“NW 23RD IS OPEN”
PORTLAND ONLINE – MAYOR SAM ADAMS GUIDE TO NW 23RD AV click link to be directed
The Portland Bureau of Transportation announced today that work to rebuild and repair the roadway, corners and sewer lines at NW 23rd Avenue was completed ahead of schedule. Local business and property owners were pleased with the timing of the news before what look to be a sunny weekend of shopping on the popular street in Northwest Portland.
“We really appreciate all the hard work to get the street project done ahead of schedule and in time for one of our busiest retail seasons,” said Kay Wolfe, vice president of the Nob Hill Business Association.
Blush Beauty Bar owner Deborah Haynes agreed. “My customers are thrilled to have the potholes gone and be back shopping on NW 23rd Ave,” she said.
The NW 23rd Avenue Reconstruction Project included digging out the street and old trolley tracks, reconstructing the roadway and repaving the surface by contractor Westech Construction, Inc. In addition to street reconstruction, crews rebuilt 30 corners with curb ramps to ADA standards and installed three new curb extensions to make pedestrian and bicycle crossings safer.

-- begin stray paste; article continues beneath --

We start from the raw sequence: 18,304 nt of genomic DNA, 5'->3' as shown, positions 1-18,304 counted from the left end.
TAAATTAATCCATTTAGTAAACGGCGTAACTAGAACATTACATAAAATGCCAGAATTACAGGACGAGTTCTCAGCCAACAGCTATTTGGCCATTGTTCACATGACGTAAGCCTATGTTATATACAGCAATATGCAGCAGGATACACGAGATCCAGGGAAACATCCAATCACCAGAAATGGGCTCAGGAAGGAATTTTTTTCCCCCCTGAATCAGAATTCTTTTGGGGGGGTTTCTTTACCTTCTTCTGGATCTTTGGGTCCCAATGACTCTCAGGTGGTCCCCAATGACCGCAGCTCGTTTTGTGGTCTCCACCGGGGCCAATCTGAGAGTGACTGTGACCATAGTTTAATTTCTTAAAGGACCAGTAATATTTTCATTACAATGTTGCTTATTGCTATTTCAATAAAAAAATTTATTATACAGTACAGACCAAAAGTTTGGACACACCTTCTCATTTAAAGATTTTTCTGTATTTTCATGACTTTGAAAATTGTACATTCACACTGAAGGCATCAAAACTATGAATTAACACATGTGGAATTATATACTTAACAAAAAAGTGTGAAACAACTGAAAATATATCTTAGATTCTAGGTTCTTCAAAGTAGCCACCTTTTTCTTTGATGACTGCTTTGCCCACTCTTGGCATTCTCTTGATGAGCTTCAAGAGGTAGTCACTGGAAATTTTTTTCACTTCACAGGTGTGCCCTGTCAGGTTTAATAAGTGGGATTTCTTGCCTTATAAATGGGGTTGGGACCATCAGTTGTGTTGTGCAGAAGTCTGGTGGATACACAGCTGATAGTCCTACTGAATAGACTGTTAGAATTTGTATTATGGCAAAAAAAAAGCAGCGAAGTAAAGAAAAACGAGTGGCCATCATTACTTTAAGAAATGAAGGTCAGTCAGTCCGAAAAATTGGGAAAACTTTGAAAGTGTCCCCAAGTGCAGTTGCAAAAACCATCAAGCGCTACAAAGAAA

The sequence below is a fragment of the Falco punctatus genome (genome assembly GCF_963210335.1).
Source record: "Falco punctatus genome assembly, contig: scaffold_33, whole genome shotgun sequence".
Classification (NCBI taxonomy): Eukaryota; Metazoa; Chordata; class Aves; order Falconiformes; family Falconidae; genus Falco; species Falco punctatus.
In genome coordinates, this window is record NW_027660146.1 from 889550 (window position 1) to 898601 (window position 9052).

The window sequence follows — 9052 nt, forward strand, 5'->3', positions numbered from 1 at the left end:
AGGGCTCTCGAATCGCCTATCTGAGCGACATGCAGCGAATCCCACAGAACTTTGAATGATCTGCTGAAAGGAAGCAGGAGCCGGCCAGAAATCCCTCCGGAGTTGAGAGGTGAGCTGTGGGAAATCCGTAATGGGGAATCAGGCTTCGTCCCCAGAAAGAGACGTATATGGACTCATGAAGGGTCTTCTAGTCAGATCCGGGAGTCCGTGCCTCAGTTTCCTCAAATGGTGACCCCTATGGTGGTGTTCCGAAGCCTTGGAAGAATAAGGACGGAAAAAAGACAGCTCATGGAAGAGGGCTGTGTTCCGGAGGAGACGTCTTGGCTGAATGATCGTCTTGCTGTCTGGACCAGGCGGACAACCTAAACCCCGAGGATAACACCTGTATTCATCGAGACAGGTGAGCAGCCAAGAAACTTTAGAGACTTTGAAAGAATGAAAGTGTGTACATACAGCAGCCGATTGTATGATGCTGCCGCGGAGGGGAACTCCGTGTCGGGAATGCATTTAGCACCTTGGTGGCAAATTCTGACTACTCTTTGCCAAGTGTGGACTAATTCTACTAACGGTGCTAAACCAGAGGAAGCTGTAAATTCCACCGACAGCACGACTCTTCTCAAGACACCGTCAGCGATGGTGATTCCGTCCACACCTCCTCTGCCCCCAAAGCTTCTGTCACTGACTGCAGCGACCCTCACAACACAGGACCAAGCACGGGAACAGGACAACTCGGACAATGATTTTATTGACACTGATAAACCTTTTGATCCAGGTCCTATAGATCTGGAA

“My mother is disabled and it’s now easier for her to come in to see me and visit the street to shop,” Haynes said.
The Bureau of Environmental Services replaced 80-year-old sewer pipes in NW Glisan, Hoyt, Johnson and Kearney streets and NW 23rd Avenue. The contractor finished installing the new sewers in early April.
“I look back on this project and am proud of the work that both the city and contractor did on NW 23rd,” said Jean Senechal Biggs, project manager for PBOT. “We were fortunate to have better than expected weather and a local business community that worked closely with us to the end.”
The project extended from W Burnside to NW Lovejoy, cost $1.9 million and lasted from January 4 to May 14 – two weeks shorter than scheduled.
Roadway reconstruction and repair will result in a more than 20- year lifespan for the new pavement and save taxpayer money in the long-term through decreased maintenance costs.
For more information, please contact Dan Anderson at (503) 823-3723 or at firstname.lastname@example.org.